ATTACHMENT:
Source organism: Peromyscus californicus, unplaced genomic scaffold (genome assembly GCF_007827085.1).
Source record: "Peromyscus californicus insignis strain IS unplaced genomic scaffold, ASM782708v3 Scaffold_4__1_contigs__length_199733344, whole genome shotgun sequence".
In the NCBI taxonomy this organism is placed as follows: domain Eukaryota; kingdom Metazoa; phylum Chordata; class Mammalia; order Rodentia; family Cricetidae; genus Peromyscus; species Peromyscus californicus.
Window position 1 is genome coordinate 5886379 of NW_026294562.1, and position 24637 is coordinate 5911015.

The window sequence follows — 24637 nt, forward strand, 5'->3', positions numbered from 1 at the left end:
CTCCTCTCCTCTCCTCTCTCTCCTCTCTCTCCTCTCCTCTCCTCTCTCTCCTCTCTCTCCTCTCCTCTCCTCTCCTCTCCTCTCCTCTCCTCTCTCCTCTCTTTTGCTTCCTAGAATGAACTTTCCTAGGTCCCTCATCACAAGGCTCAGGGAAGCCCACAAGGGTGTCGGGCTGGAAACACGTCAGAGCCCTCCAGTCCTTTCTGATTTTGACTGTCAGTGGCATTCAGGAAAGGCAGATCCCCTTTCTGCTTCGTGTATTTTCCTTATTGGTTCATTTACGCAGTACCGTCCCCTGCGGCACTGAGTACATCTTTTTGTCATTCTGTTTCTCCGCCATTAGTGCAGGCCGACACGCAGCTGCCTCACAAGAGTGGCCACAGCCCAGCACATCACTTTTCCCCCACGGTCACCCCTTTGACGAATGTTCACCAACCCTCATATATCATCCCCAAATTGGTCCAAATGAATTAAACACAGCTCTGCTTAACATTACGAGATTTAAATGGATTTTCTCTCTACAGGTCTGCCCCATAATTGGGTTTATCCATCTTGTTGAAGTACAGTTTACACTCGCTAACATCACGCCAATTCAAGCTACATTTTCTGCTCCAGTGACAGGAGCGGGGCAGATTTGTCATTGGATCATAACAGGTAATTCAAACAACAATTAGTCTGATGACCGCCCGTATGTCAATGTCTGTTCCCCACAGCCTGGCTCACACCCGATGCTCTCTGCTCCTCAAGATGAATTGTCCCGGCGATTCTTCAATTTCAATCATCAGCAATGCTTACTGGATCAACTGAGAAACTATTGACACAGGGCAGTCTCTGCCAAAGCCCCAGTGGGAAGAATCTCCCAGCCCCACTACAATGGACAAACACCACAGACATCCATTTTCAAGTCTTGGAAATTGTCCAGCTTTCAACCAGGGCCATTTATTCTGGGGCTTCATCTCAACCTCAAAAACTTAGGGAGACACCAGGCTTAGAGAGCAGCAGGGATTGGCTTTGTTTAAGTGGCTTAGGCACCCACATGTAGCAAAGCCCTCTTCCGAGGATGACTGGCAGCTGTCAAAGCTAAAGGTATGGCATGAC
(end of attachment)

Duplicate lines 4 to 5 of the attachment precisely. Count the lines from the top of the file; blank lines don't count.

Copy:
Window position 1 is genome coordinate 5886379 of NW_026294562.1, and position 24637 is coordinate 5911015.

The window sequence follows — 24637 nt, forward strand, 5'->3', positions numbered from 1 at the left end: